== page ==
Are you a newly arrived Nordic woman in Luxembourg? Here’s the “hygge” group for you.
The Nordic Women’s Club was founded in January 1974. “At the time there were a few trailing spouses who spoke little French or German and wanted to know more about Luxembourg,” explains the group’s former chairwoman, Inge Gerd, originally from Denmark. “We organised opportunities to meet socially with other Nordics and speak in our native languages, but at the beginning the club was very small.”
Over the last 40-something years the club has grown as more Nordic companies opened offices in Luxembourg, providing opportunities for international work experience. “Some people may come for a 12-month assignment, but like Luxembourg so much they end up staying here,” says Kristel Weinreich, the current chairwoman and a Finn who has been living in the grand duchy for the last 13 years.
Despite the favourable publicity that the Nordic countries receive, Inge and Kristel both believe that Luxembourg has a lot to offer. “If you have children, it is relatively easy to meet people in Luxembourg and culturally there is a lot to do; be it going to other capital cities, visiting museums and living in a truly international community,” states Kristel. “That’s why many Nordics find it difficult when they return home, they miss that international feeling we have here.”
Undeniably there are some things about the Nordic way of life that people miss. Work-life balance is truly a priority, and many people leave work at 4 p.m. or 5 p.m. to spend time with their families. Daycare is also widely available, and the state takes care of many other essential aspects of life.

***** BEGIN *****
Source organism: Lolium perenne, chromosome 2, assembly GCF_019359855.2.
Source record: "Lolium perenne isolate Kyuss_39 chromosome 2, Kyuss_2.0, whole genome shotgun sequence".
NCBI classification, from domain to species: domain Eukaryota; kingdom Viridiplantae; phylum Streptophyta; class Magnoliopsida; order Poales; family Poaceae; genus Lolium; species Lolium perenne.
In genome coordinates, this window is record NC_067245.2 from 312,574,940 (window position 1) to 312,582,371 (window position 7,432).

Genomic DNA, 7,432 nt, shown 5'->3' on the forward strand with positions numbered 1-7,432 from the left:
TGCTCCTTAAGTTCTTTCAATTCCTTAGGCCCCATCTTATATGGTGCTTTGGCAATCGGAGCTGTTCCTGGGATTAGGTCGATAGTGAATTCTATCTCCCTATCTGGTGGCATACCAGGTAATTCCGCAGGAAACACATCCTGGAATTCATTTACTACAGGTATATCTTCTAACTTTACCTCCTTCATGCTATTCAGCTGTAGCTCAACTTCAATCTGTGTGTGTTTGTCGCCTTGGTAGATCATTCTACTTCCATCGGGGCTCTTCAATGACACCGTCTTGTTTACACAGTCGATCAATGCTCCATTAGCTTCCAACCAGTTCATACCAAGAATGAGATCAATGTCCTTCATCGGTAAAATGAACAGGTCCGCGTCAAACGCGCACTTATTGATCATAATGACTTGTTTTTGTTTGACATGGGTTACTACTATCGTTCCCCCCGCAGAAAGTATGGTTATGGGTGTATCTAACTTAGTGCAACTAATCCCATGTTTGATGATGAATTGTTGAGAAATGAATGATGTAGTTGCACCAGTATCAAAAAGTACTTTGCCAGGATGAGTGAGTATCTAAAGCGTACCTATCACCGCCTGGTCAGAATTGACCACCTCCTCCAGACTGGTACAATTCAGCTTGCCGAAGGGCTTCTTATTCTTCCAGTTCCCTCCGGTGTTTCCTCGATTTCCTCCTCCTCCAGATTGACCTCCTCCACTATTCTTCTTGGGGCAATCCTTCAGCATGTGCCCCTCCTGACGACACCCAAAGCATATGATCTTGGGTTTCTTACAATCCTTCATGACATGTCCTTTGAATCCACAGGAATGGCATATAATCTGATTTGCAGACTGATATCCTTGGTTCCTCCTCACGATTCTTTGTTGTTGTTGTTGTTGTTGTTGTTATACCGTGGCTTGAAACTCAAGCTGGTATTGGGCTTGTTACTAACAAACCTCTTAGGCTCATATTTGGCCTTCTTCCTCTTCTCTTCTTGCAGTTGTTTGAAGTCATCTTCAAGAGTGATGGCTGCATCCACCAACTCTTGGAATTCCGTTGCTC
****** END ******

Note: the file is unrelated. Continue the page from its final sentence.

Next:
“In general, Nordics understand the meaning of work-life balance,” says Kristel. “Usually both parents are in full-time employment and there is a support system available to help with childcare, it tends to lead to Nordic children being quite independent.”
Over the last four decades the group has seen many changes, but Kristel is keen to highlight that the Nordic Women’s Club is a social association, not an informative one. “We occasionally hold seminars where professionals speak about taxation in Luxembourg, the school system or even the upcoming local elections,” she explains. “Having said that, we are not legal advisers, and the majority of our events are social events such as monthly ladies’ lunches, book clubs, a bi-annual ladies’ dinner and organised trips to attractions around Luxembourg.”
In addition to the club’s regular events, the Scandinavian and Iceland stands at the International Bazaar are something members always like to volunteer for. “Christmas is a special time for most Nordics and our members enjoy participating, but we are not responsible for the stands themselves,” explains Kristel, “Extra hygge [cosiness] is needed for that.”